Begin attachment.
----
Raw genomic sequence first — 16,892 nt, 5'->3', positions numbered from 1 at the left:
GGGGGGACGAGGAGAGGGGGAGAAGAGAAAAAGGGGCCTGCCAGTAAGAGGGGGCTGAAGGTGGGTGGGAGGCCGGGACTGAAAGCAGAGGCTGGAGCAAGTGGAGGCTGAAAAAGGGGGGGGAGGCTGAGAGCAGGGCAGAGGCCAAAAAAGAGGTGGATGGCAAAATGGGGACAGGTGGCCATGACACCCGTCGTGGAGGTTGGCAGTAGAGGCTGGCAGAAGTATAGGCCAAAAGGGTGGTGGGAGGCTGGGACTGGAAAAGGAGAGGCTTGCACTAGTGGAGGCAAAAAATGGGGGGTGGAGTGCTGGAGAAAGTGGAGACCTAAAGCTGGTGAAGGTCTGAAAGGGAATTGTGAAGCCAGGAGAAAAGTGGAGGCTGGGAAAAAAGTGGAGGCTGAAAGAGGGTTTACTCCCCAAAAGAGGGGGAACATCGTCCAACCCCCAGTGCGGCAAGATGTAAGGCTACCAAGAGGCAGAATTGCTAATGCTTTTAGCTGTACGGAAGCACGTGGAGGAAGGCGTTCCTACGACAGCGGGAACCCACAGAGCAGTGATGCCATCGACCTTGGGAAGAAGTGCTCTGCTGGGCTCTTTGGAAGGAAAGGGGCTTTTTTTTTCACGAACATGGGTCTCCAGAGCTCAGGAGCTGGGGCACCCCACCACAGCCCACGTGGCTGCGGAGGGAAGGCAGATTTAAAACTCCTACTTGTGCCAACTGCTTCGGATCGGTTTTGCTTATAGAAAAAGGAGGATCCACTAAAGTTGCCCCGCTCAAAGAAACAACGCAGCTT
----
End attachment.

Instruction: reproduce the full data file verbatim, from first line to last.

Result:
Raw genomic sequence first — 16,892 nt, 5'->3', positions numbered from 1 at the left:
GGGGGGACGAGGAGAGGGGGAGAAGAGAAAAAGGGGCCTGCCAGTAAGAGGGGGCTGAAGGTGGGTGGGAGGCCGGGACTGAAAGCAGAGGCTGGAGCAAGTGGAGGCTGAAAAAGGGGGGGGAGGCTGAGAGCAGGGCAGAGGCCAAAAAAGAGGTGGATGGCAAAATGGGGACAGGTGGCCATGACACCCGTCGTGGAGGTTGGCAGTAGAGGCTGGCAGAAGTATAGGCCAAAAGGGTGGTGGGAGGCTGGGACTGGAAAAGGAGAGGCTTGCACTAGTGGAGGCAAAAAATGGGGGGTGGAGTGCTGGAGAAAGTGGAGACCTAAAGCTGGTGAAGGTCTGAAAGGGAATTGTGAAGCCAGGAGAAAAGTGGAGGCTGGGAAAAAAGTGGAGGCTGAAAGAGGGTTTACTCCCCAAAAGAGGGGGAACATCGTCCAACCCCCAGTGCGGCAAGATGTAAGGCTACCAAGAGGCAGAATTGCTAATGCTTTTAGCTGTACGGAAGCACGTGGAGGAAGGCGTTCCTACGACAGCGGGAACCCACAGAGCAGTGATGCCATCGACCTTGGGAAGAAGTGCTCTGCTGGGCTCTTTGGAAGGAAAGGGGCTTTTTTTTTCACGAACATGGGTCTCCAGAGCTCAGGAGCTGGGGCACCCCACCACAGCCCACGTGGCTGCGGAGGGAAGGCAGATTTAAAACTCCTACTTGTGCCAACTGCTTCGGATCGGTTTTGCTTATAGAAAAAGGAGGATCCACTAAAGTTGCCCCGCTCAAAGAAACAACGCAGCTT